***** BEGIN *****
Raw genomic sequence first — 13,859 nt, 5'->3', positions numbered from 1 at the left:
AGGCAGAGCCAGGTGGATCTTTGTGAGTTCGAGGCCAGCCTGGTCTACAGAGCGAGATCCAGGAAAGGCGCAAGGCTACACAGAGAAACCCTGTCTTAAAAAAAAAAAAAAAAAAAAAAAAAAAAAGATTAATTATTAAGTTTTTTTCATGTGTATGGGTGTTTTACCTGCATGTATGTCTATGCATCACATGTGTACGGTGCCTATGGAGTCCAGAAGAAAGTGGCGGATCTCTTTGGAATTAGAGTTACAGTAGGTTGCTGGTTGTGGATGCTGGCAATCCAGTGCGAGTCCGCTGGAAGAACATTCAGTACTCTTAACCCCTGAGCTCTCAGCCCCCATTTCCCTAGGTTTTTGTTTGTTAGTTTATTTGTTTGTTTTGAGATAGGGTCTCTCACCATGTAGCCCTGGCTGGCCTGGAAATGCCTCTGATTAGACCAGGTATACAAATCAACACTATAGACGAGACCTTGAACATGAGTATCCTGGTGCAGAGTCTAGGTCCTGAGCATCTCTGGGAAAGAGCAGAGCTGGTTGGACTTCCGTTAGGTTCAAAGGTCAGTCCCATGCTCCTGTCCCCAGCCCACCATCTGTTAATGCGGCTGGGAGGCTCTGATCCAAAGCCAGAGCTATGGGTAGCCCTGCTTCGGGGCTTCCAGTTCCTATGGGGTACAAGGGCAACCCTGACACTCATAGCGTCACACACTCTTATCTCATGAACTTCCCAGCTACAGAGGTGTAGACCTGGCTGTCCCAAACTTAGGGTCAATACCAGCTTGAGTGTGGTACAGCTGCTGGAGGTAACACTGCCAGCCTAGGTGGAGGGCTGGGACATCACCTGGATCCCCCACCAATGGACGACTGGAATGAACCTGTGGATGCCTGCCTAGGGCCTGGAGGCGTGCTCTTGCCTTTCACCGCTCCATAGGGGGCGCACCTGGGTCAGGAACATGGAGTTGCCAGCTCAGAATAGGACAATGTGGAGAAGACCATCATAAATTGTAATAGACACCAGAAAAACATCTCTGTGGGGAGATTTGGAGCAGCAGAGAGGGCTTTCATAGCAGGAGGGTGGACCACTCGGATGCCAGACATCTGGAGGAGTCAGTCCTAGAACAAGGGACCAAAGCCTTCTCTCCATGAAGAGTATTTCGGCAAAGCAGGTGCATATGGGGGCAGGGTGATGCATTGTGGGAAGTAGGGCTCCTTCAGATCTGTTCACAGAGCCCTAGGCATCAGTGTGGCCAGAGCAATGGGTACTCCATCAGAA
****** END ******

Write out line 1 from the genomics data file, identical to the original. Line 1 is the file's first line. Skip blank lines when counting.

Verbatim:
Raw genomic sequence first — 13,859 nt, 5'->3', positions numbered from 1 at the left: